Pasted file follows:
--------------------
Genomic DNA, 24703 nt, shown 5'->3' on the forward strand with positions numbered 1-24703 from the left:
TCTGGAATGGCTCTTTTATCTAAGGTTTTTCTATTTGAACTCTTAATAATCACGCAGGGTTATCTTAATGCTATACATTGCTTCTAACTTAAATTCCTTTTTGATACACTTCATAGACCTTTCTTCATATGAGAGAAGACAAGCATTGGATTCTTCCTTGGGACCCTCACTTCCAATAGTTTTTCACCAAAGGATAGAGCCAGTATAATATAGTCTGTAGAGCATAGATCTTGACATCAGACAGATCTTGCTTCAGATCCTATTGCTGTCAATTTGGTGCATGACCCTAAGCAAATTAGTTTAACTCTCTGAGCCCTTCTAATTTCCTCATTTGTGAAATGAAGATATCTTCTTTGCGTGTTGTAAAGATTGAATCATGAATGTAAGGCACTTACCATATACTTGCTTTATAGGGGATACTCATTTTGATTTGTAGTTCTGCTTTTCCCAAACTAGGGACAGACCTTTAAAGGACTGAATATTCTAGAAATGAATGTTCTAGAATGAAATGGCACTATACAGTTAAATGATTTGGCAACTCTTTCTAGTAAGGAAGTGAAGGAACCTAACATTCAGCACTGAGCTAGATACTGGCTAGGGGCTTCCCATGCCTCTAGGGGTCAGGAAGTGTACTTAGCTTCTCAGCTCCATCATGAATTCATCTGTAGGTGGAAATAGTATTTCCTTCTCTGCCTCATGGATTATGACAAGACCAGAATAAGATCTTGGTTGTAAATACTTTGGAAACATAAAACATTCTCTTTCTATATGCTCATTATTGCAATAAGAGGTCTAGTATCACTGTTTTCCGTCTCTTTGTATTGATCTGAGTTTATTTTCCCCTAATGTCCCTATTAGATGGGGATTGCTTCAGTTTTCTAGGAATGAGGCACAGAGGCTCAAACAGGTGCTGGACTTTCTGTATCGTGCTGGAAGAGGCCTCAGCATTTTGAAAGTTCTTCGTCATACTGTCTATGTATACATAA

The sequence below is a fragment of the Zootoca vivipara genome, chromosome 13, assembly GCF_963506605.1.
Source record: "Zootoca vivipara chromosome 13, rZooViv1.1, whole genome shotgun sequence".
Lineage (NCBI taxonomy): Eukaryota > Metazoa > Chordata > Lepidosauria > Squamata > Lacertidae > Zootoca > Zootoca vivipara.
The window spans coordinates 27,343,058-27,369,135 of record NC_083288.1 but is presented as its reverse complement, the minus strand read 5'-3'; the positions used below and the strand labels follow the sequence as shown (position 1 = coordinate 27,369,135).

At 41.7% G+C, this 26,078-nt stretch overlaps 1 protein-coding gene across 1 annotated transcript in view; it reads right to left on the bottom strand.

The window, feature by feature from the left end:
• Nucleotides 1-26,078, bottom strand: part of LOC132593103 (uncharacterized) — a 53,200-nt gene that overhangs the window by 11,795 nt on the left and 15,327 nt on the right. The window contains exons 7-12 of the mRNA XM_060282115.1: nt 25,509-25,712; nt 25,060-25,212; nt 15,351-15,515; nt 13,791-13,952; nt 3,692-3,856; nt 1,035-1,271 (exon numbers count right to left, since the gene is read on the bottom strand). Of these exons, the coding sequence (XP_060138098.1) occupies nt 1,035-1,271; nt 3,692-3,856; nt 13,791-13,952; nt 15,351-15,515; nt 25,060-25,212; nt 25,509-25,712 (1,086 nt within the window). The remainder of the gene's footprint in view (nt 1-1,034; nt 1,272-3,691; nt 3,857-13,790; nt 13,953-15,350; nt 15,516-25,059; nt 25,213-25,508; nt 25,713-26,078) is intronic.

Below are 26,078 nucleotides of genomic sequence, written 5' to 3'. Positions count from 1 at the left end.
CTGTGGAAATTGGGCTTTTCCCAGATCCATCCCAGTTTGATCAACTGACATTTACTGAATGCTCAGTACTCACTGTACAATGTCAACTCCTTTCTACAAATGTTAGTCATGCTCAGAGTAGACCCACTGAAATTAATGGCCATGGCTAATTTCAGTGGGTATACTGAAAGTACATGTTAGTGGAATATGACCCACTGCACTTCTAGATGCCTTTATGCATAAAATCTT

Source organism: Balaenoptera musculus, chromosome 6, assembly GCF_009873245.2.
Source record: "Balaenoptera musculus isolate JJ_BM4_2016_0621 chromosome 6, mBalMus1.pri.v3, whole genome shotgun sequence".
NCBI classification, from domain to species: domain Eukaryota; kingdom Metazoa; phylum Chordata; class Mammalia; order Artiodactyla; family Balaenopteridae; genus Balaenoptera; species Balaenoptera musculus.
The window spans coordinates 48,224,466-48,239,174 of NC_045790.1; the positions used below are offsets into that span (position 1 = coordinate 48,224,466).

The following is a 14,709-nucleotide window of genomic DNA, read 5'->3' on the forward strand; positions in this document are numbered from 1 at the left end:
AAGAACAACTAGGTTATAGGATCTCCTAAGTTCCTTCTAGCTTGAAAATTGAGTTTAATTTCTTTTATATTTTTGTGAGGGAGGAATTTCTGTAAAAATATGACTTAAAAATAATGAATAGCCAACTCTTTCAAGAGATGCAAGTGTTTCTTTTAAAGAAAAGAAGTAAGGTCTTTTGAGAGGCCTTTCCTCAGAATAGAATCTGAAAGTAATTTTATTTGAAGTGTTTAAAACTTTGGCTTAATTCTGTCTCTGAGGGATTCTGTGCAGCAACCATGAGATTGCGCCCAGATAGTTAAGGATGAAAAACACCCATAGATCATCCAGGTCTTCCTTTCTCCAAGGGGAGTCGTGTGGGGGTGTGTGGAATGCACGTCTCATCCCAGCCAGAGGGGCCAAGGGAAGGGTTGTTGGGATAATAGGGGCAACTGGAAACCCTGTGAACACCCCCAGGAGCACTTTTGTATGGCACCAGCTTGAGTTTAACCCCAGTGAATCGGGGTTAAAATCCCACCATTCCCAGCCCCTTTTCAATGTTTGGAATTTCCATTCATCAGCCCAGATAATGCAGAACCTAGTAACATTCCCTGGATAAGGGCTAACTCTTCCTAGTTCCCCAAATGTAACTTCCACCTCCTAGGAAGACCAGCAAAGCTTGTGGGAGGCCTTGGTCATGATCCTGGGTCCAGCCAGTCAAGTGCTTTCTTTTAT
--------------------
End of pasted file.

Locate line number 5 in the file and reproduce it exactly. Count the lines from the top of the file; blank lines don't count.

Lineage (NCBI taxonomy): Eukaryota > Metazoa > Chordata > Lepidosauria > Squamata > Lacertidae > Zootoca > Zootoca vivipara.